Our mental health sufferers when we deal with drama, conflict, and discord. Especially with our family. Christmas is the perfect excuse to wave the white flag, call that family member or friend you defriended on Facebook, and wish them a Merry Christmas. One of two things will happen. Either they will hang up on you, or you will chit chat for awhile and perhaps reunite. either way, there is no downside. If you make the effort to reach out to someone and they do not reciprocate, then it's on them. your self-esteem gets a nice boost and it has the advantage of being the right thing to do.
What do you think? We'll be offering six more in the coming few days, but for now, what advice do you have? Leave your comments below. Oh, and Merry Christmas, If you're looking for a great gift idea, go here. We have some great self-help books that might just change your life - or the person you give it to!
Tis the season to get bloated. We all tend to gorge over Thanksgiving and Christmas, but we all end up regretting it in some way. It's not a problem to splurge every once in awhile. but the problem is, Americans tend to think that moderation is for sissies. Diabetes, heart disease and a host of other chronic conditions don't take a holiday vacation. Enjoy yourself, but just be mindful that every decision has a consequence.
Unless you have serious money, you are like the vast majority of Americans, living paycheck to paycheck with little in reserve and a lot on credit. If you feel guilty because you can't afford to get your nephew that brand new Playstation, don;t feel guilty. Call up your nephew and talk to him. you don;t want to get in an adult conversation with finances (unless little tommy is 26), but there's no reason you can't tell him that while you'd love to get him the Playstation, perhaps it would be better to give him a gift certificate to Best Buy or Amazon. After all, after Christmas sales are great times to find deals on sales. furthermore, when children buy their own toys, they tend to take better care of them and appreciate it more. It sounds counter intuitive, but you're actually doing him a favor by sticking to your budget.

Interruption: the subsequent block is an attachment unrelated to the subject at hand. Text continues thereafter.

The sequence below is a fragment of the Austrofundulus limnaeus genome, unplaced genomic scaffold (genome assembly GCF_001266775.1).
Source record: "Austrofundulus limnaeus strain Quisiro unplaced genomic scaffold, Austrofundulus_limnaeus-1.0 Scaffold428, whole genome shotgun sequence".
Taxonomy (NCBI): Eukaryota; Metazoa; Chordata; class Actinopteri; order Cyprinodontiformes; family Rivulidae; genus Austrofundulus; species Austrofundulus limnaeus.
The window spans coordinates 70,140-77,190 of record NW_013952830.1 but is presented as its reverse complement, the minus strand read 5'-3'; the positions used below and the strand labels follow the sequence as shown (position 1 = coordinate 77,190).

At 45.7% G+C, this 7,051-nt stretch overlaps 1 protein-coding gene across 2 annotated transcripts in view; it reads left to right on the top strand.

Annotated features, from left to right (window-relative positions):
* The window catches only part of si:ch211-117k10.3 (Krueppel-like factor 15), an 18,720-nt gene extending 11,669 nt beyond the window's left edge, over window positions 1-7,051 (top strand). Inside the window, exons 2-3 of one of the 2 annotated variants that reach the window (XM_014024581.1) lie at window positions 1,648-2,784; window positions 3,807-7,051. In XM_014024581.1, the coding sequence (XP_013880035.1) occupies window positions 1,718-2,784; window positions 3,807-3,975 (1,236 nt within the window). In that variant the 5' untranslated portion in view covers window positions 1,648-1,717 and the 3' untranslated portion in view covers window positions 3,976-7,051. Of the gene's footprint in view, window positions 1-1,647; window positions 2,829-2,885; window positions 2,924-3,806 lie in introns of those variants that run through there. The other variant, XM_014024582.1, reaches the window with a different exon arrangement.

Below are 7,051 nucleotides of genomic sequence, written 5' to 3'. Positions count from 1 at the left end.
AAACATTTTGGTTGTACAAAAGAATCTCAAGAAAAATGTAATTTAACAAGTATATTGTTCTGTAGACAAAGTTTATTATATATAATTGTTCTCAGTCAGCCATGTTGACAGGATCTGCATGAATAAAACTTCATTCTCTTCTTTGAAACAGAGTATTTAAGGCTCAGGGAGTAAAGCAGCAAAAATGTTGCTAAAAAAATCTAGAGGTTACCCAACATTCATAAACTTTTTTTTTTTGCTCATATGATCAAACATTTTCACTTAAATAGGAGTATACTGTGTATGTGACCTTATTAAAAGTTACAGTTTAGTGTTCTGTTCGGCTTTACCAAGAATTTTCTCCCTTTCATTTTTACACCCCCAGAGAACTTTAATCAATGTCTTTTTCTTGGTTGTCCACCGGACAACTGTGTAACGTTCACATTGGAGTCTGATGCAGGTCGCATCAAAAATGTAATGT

3. Avoid travelling by plane.
Experts agree that this year, approximately 7 quadrillion people will fly somewhere for the holidays (citation needed). Airports are packed, smouldering cauldrons of fascism and nervous energy. Unless you enjoy delays and layovers and crowded planes, avoid flying. If you can drive the distance, consider doing just that.
Many people have family who live really far away. You have to ask yourself, is the cost and the stress of flying really worth it? Don't get me wrong - family is family, but your mental health is important too. Flying for anything short of a bombing run over Tokyo or business is a relatively new phenomena. Don't feel obligated to go visit Great Aunt Vero 9 states over if you don't have the money or the time or the energy. With the money you save, you could Fedex her a Chromebook and Skype with her all Christmas day.
We often do things not because we have to but because of guilt. Ask yourself - am i doing this because I want to or because I feel i need to? If the answer is the latter, it is your right to rethink your travel plans.
For the most part, TV and movies bombard us with the idea that Christmas is the apex of human existence, a time of sheer joy when people of all creeds and colors wear loud sweaters and fuzzy antlers on their heads and are are always laughing or perhaps being touched by some incredibly grand gesture. Does this sound like the Christmas you know? If it doesn't, that's because what you see on TV and movies is total fiction. It is vital for your mental health that you measure expectations accordingly. You will eat too much, you will spend too much, you will probably interact with someone who annoys you. Embrace it. that's the true meaning of Christmas for you!